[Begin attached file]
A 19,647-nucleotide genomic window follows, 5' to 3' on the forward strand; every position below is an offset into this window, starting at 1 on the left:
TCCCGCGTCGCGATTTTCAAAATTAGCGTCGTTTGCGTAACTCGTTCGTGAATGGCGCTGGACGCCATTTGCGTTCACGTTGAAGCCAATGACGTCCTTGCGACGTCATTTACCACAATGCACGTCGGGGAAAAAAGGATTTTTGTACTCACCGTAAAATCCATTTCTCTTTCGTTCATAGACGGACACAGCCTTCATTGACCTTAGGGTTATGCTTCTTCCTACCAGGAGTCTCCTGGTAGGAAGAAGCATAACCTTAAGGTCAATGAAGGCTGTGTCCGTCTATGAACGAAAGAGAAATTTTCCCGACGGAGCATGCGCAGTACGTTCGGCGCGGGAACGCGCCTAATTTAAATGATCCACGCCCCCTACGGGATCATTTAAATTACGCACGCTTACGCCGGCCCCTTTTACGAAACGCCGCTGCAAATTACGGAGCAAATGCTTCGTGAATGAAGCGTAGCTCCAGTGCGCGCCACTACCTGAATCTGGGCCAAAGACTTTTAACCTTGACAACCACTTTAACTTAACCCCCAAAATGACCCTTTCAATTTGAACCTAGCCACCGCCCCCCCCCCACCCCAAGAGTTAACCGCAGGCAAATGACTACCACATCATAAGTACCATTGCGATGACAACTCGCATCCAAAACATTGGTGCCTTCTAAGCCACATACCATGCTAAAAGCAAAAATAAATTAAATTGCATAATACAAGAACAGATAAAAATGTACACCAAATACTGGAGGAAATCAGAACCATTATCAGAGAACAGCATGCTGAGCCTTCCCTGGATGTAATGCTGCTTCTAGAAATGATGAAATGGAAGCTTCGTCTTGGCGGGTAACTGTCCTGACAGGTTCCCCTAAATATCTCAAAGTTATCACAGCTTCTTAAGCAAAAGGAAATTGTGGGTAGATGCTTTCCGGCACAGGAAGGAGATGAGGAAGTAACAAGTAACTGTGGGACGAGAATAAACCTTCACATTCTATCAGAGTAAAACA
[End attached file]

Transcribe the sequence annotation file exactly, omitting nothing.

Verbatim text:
A 19,647-nucleotide genomic window follows, 5' to 3' on the forward strand; every position below is an offset into this window, starting at 1 on the left:
TCCCGCGTCGCGATTTTCAAAATTAGCGTCGTTTGCGTAACTCGTTCGTGAATGGCGCTGGACGCCATTTGCGTTCACGTTGAAGCCAATGACGTCCTTGCGACGTCATTTACCACAATGCACGTCGGGGAAAAAAGGATTTTTGTACTCACCGTAAAATCCATTTCTCTTTCGTTCATAGACGGACACAGCCTTCATTGACCTTAGGGTTATGCTTCTTCCTACCAGGAGTCTCCTGGTAGGAAGAAGCATAACCTTAAGGTCAATGAAGGCTGTGTCCGTCTATGAACGAAAGAGAAATTTTCCCGACGGAGCATGCGCAGTACGTTCGGCGCGGGAACGCGCCTAATTTAAATGATCCACGCCCCCTACGGGATCATTTAAATTACGCACGCTTACGCCGGCCCCTTTTACGAAACGCCGCTGCAAATTACGGAGCAAATGCTTCGTGAATGAAGCGTAGCTCCAGTGCGCGCCACTACCTGAATCTGGGCCAAAGACTTTTAACCTTGACAACCACTTTAACTTAACCCCCAAAATGACCCTTTCAATTTGAACCTAGCCACCGCCCCCCCCCCACCCCAAGAGTTAACCGCAGGCAAATGACTACCACATCATAAGTACCATTGCGATGACAACTCGCATCCAAAACATTGGTGCCTTCTAAGCCACATACCATGCTAAAAGCAAAAATAAATTAAATTGCATAATACAAGAACAGATAAAAATGTACACCAAATACTGGAGGAAATCAGAACCATTATCAGAGAACAGCATGCTGAGCCTTCCCTGGATGTAATGCTGCTTCTAGAAATGATGAAATGGAAGCTTCGTCTTGGCGGGTAACTGTCCTGACAGGTTCCCCTAAATATCTCAAAGTTATCACAGCTTCTTAAGCAAAAGGAAATTGTGGGTAGATGCTTTCCGGCACAGGAAGGAGATGAGGAAGTAACAAGTAACTGTGGGACGAGAATAAACCTTCACATTCTATCAGAGTAAAACA